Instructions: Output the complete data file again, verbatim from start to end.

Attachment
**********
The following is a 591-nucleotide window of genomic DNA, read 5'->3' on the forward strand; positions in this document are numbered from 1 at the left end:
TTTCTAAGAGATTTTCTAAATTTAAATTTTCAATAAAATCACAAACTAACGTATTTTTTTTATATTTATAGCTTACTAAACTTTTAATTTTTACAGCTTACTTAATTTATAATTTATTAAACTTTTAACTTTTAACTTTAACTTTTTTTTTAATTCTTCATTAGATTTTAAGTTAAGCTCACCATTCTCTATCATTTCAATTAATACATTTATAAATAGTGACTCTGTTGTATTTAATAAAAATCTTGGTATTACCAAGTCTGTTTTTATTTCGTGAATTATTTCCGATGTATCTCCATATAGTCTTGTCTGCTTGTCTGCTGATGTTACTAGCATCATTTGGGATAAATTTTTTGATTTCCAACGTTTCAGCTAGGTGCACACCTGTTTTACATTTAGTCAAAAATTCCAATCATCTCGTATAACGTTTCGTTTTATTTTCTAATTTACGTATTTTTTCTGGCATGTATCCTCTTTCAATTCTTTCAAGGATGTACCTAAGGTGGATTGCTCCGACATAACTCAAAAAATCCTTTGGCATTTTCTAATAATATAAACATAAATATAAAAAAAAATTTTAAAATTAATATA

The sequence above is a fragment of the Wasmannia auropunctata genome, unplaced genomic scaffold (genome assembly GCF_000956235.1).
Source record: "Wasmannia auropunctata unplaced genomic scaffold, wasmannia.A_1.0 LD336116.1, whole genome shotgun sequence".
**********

The following is a 591-nucleotide window of genomic DNA, read 5'->3' on the forward strand; positions in this document are numbered from 1 at the left end:
TTTCTAAGAGATTTTCTAAATTTAAATTTTCAATAAAATCACAAACTAACGTATTTTTTTTATATTTATAGCTTACTAAACTTTTAATTTTTACAGCTTACTTAATTTATAATTTATTAAACTTTTAACTTTTAACTTTAACTTTTTTTTTAATTCTTCATTAGATTTTAAGTTAAGCTCACCATTCTCTATCATTTCAATTAATACATTTATAAATAGTGACTCTGTTGTATTTAATAAAAATCTTGGTATTACCAAGTCTGTTTTTATTTCGTGAATTATTTCCGATGTATCTCCATATAGTCTTGTCTGCTTGTCTGCTGATGTTACTAGCATCATTTGGGATAAATTTTTTGATTTCCAACGTTTCAGCTAGGTGCACACCTGTTTTACATTTAGTCAAAAATTCCAATCATCTCGTATAACGTTTCGTTTTATTTTCTAATTTACGTATTTTTTCTGGCATGTATCCTCTTTCAATTCTTTCAAGGATGTACCTAAGGTGGATTGCTCCGACATAACTCAAAAAATCCTTTGGCATTTTCTAATAATATAAACATAAATATAAAAAAAAATTTTAAAATTAATATA

The sequence above is a fragment of the Wasmannia auropunctata genome, unplaced genomic scaffold (genome assembly GCF_000956235.1).
Source record: "Wasmannia auropunctata unplaced genomic scaffold, wasmannia.A_1.0 LD336116.1, whole genome shotgun sequence".